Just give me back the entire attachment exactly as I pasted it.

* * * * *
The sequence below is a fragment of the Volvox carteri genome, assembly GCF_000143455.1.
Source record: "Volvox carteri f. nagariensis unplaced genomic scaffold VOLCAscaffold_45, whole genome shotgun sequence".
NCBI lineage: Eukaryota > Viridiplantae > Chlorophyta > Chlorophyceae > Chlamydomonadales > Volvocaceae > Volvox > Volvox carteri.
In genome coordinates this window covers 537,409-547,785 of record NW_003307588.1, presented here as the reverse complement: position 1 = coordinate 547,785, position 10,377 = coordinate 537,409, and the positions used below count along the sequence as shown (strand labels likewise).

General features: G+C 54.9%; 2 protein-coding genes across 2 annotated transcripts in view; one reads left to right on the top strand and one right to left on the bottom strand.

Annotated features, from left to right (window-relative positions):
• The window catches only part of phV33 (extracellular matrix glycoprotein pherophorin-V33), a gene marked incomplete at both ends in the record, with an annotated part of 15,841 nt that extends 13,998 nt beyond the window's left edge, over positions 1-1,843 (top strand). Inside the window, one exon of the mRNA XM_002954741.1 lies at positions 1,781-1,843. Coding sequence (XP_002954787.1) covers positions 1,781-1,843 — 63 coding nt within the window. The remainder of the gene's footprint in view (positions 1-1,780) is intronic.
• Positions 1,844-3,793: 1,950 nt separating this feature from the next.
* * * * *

The sequence below is a fragment of the Volvox carteri genome, assembly GCF_000143455.1.
Source record: "Volvox carteri f. nagariensis unplaced genomic scaffold VOLCAscaffold_45, whole genome shotgun sequence".
NCBI lineage: Eukaryota > Viridiplantae > Chlorophyta > Chlorophyceae > Chlamydomonadales > Volvocaceae > Volvox > Volvox carteri.
In genome coordinates this window covers 537,409-547,785 of record NW_003307588.1, presented here as the reverse complement: position 1 = coordinate 547,785, position 10,377 = coordinate 537,409, and the positions used below count along the sequence as shown (strand labels likewise).

General features: G+C 54.9%; 2 protein-coding genes across 2 annotated transcripts in view; one reads left to right on the top strand and one right to left on the bottom strand.

Annotated features, from left to right (window-relative positions):
• The window catches only part of phV33 (extracellular matrix glycoprotein pherophorin-V33), a gene marked incomplete at both ends in the record, with an annotated part of 15,841 nt that extends 13,998 nt beyond the window's left edge, over positions 1-1,843 (top strand). Inside the window, one exon of the mRNA XM_002954741.1 lies at positions 1,781-1,843. Coding sequence (XP_002954787.1) covers positions 1,781-1,843 — 63 coding nt within the window. The remainder of the gene's footprint in view (positions 1-1,780) is intronic.
• Positions 1,844-3,793: 1,950 nt separating this feature from the next.